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Yeast cells are simple, unicellular, eucaryotic organisms belonging to the Fungi kingdom. These cells are particularly important as tools for research because they share structural and compositional similarity with cells of higher organisms. This experiment makes use of these similarities to study individual macromolecular components found within all living cells. Through this experiment we will learn the basic sub-units that make up each of these macromolecules while also learning some of their important structural characteristics.

This experiment will consist of two parts. The first of which will divide the yeast cells into three of its major macromolecular components: nucleic acids, proteins and polysaccharides. These components are large macromolecules that are quite unique in their composition, structure and function. However, they share a common feature as each macromolecule is composed of repeating subunits, characteristic of the macromolecule. The subunits are linked together by a bond between two adjacent subunits, formed by the loss of water (condensation). Thus, macromolecules can be broken down by the addition of water across the bond, in a process known as hydrolysis. This process was used in the experimental procedure to allow analysis of each individual macromolecule in its subunit form. Proteins are hydrolyzed into amino acids, nucleic acids are hydrolyzed into sugar, base and phosphate, and polysaccharides are broken down into simple sugars.

In the second part of the experiment, the principle method of chromatography was used to analyze the macromolecules isolated in part one of the experiment. With this technique, individual molecular species were separated from one another. This separation technique was performed for the protein and nucleic acid components. In addition, for each case, a series of knowns including one unknown sample was run. Thus, in the case of the nucleic acid, four nitrogenous bases and one unknown base was run, and in the case of the protein, five known amino acids and one unknown amino acid was run as well. In analysis of the polysaccharide component, two methods were utilized in the detection of simple sugars (glucose) and branched sugars (glycogen). The polysaccharide component was first subjected to dialysis, a method of further fractionating the simple sugars from the branched sugars. An Iodine test was used to detect the presence of unhydrolyzed glycogen and the Benedict test was used to detect the presence of hydrolyzed glycogen (glucose).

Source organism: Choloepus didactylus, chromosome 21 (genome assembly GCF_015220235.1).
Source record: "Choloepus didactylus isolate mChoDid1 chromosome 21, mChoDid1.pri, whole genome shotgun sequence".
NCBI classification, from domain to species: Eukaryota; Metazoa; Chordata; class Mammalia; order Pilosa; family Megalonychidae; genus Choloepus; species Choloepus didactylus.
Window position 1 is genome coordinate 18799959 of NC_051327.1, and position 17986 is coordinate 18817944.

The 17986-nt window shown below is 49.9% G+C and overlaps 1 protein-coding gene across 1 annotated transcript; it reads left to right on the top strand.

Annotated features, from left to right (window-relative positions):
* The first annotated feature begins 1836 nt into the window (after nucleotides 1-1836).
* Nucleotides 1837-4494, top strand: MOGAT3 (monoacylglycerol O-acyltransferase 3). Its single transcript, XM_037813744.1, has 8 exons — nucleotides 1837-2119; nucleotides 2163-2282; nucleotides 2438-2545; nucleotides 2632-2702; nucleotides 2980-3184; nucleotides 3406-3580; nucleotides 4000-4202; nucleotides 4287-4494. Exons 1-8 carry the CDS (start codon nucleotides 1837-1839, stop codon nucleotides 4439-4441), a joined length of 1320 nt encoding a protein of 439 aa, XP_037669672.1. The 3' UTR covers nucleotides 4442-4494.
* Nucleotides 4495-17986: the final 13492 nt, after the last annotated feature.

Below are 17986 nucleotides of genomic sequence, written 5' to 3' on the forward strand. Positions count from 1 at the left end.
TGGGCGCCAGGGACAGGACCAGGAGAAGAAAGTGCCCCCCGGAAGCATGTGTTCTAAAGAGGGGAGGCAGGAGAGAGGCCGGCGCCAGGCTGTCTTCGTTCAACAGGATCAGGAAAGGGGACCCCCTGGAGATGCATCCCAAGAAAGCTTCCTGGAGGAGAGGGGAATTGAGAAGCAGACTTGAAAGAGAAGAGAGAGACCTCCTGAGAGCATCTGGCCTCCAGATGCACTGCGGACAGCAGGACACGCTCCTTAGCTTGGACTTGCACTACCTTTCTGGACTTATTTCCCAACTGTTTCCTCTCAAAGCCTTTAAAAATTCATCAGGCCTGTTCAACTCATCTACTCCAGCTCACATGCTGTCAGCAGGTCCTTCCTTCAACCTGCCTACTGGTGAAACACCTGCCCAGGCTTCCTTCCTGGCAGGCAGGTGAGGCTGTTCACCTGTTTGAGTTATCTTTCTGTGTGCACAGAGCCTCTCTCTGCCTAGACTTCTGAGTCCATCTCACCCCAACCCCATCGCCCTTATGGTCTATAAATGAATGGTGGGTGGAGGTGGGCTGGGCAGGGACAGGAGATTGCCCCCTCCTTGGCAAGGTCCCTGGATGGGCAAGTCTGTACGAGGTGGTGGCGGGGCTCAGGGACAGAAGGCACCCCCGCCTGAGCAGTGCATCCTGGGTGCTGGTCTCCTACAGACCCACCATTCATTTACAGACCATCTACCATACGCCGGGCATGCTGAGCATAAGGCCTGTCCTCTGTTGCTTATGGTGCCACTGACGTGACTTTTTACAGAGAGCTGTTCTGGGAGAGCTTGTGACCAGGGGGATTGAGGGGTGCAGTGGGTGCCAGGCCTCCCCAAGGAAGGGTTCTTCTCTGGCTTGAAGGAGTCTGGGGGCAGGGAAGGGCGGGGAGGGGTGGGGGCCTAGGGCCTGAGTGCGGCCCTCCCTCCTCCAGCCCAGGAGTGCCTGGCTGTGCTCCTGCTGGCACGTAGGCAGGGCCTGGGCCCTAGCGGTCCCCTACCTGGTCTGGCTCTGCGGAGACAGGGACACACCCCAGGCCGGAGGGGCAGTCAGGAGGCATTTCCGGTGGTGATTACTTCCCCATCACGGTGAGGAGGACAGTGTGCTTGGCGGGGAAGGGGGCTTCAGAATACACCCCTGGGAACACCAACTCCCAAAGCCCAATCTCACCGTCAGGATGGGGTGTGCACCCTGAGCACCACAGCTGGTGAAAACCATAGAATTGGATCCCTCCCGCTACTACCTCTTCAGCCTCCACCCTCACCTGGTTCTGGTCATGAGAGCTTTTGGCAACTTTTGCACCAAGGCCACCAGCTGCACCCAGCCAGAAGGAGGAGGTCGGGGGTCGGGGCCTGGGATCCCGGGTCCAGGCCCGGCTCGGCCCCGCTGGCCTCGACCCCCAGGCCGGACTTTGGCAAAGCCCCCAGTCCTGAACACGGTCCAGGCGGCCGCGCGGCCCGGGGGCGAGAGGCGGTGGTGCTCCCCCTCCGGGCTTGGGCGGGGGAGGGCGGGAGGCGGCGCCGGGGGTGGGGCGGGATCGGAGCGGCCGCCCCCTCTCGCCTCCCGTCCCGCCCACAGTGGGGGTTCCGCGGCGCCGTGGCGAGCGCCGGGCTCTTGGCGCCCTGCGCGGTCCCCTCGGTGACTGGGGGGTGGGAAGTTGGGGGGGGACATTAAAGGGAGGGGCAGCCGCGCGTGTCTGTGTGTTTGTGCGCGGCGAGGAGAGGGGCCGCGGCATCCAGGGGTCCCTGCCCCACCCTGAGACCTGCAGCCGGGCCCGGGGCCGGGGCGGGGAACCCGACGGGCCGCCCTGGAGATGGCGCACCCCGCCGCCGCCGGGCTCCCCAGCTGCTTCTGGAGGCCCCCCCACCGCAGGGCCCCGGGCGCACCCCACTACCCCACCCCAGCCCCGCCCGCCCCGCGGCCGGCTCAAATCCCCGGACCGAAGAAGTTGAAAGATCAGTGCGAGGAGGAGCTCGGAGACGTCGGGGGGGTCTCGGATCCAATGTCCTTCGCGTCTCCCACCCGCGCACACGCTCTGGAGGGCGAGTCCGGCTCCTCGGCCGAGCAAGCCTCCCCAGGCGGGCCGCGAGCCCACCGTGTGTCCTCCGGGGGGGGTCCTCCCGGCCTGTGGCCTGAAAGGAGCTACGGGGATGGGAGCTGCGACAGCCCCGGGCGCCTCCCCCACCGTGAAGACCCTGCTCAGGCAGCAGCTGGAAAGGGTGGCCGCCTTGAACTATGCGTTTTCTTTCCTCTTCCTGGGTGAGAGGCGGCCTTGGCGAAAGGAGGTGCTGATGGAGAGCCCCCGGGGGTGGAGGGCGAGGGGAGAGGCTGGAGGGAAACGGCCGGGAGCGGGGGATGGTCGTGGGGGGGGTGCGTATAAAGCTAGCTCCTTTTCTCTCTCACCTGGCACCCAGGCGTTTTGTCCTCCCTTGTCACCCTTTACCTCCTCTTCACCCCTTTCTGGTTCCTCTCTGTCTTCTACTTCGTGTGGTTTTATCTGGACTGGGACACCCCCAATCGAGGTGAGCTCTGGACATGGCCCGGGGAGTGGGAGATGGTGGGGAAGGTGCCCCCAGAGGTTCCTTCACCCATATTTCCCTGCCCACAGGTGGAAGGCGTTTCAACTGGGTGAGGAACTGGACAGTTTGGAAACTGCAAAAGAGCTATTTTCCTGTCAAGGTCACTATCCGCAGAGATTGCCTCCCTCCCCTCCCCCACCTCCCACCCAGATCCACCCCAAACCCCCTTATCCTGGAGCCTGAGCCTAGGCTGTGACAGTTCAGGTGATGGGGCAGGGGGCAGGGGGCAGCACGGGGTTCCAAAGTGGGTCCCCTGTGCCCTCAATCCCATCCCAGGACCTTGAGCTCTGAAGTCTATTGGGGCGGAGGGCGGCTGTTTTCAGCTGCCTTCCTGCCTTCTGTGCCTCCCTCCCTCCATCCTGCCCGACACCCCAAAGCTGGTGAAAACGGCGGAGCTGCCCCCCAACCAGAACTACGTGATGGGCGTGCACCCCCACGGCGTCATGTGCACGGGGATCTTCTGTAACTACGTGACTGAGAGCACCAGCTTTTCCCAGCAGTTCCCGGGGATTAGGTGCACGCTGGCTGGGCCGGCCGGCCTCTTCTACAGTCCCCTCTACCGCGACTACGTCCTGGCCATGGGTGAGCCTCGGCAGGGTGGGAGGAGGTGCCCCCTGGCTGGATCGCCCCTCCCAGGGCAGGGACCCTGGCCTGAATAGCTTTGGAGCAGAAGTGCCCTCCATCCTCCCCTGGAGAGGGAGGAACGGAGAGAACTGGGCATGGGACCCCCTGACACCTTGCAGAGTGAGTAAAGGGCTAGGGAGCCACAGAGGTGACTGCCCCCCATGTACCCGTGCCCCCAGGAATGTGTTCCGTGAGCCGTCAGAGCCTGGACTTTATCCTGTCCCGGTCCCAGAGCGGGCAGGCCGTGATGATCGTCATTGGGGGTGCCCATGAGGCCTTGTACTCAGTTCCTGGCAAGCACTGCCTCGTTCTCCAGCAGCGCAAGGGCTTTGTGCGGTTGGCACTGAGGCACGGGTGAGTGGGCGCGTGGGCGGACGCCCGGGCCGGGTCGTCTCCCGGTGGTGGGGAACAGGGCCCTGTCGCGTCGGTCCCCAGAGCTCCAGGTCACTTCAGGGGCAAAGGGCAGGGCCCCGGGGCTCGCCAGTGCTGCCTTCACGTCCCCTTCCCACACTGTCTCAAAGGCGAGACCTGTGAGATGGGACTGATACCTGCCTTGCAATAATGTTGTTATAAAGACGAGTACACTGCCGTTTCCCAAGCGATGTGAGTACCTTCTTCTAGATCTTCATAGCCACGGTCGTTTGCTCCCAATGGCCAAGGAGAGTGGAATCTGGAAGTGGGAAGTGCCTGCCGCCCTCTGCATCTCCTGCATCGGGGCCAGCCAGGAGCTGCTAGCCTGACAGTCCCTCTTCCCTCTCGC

The results of the experiment show clearly the chemical bond similarities that exist between proteins, nucleic acids and polysaccharides. Each was hydrolyzed successfully into its individual sub-units. The nucleic acid chromatogram resulted in two distinct patterns for the hydrolyzed and unhydrolyzed nucleic acid. A separation of three spots occurred for the hydrolyzed sample. The protein chromatogram was also successful in demonstrating a separation of the individual subunits of DNA or RNA. Unknown samples for each were identified (A3 = methionine and histidine, B3= Uracil). The Iodine test indicated the presence of glycogen in only the unydrolyzed dialyzed sample inside the tubing while the Benedict test failed to indicate the presence of fully hydrolyzed glycogen.


In the first part of the experiment, yeast cells were collected and carried through a process of cellular fractionation to yield the polysaccharide glycogen, nucleic acids, and proteins. This fractionation process is outlined on pages 52-58 of the lab manual. No changes were made to the outlined procedure. In each case, a portion of each cellular component was put through an additional hydrolysis step thus breaking down the specific component into its basic subunits. In addition, for preparation of the glycogen samples, both hydrolyzed and unhydrolyzed samples were placed in dialysis tubing for further fractionation.

In the second part of the experiment, the protein and nucleic acid samples were analyzed using ascending chromatography. Along with the hydrolyzed and unhydrolyzed samples, a series of knowns including one unknown were run as well. The nucleic acid chromatorgram was visualized under UV light while the protein chromatogram was visualized using ninhydrin-acetone, a powerful oxidizing agent that causes a color reaction. The procedure can be found on pages 60-65 of the lab manual. Both the inside and outside portion of the dialyzed samples of glycogen were analyzed using the Iodine test and the Benedict test. In the presence of glycogen, iodine produces a deep reddish-brown color. The Benedict test on the other hand turns reddish brown only in the presence of reducing sugars, such as glucose.

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